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Media Advisory 09-034

Charbonneau Exoplanet Research Team Makes Major Discovery

Discovery to be detailed in major peer-reviewed journal on Dec. 17; NSF sponsors embargoed webcast news briefing for journalists on Dec. 14

Photo of David Charbonneau, NSF's 2009 Alan T. Waterman Awardee.

David Charbonneau, Harvard-Smithsonian Center for Astrophysics, NSF's 2009 Alan T. Waterman Awardee.


December 10, 2009

This material is available primarily for archival purposes. Telephone numbers or other contact information may be out of date; please see current contact information at media contacts.

"If other Earths are out there, we're going to find them," said David Charbonneau of the Harvard-Smithsonian Center for Astrophysics, as quoted in this month's DISCOVER magazine piece, "Earth-Like Worlds Come into View," Number 8 on what DISCOVER calls "100 astonishing discoveries from the past year--the ideas and breakthroughs that are reshaping our understanding of the world."

Join us for a live webcast as Charbonneau presents details of exciting new discoveries on the way to this goal--including a world, unlike any other--guaranteed to advance exoplanetary research. The briefing will be embargoed until the research findings are published the week of December 14 in a major peer-reviewed journal.

Who:Journalists only please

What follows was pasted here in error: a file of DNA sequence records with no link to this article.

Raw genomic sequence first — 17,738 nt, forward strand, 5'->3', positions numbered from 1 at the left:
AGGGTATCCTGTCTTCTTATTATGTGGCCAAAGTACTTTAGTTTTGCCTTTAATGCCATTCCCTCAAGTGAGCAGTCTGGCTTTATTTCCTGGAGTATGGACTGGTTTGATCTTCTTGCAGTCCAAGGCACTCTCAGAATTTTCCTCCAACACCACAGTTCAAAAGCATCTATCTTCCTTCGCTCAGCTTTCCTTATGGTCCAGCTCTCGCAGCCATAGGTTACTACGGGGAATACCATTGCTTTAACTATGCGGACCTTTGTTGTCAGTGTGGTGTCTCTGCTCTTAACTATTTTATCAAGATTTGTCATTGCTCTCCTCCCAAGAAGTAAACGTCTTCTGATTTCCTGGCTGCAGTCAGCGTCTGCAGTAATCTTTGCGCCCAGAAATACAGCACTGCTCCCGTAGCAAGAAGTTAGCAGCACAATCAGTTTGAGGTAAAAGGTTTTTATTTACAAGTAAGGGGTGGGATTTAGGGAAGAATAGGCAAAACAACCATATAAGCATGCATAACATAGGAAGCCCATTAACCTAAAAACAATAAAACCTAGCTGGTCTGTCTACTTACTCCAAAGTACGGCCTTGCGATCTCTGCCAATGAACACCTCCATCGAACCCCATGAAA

When:Dec. 14, 2009, 11 a.m.
Where:Visit http://www.science360.gov/live and/or call 800-857-9757 to access the presentation.
How:Passwords are needed to access the presentation and to ask questions during the live event; journalists interested in participating must email webcast@nsf.gov to obtain the necessary passwords.

*** ALL MATERIAL SHARED AND PRESENTED WILL BE EMBARGOED UNTIL DEC. 16 at 1 p.m.***

Journalists are encouraged to submit questions in advance to webcast@nsf.gov or during the webcast via phone or email.

-NSF-

Media Contacts
Lisa-Joy Zgorski, NSF, (703) 292-8311, email: lisajoy@nsf.gov

The U.S. National Science Foundation propels the nation forward by advancing fundamental research in all fields of science and engineering. NSF supports research and people by providing facilities, instruments and funding to support their ingenuity and sustain the U.S. as a global leader in research and innovation. With a fiscal year 2022 budget of $8.8 billion, NSF funds reach all 50 states through grants to nearly 2,000 colleges, universities and institutions. Each year, NSF receives more than 40,000 competitive proposals and makes about 11,000 new awards. Those awards include support for cooperative research with industry, Arctic and Antarctic research and operations, and U.S. participation in international scientific efforts.

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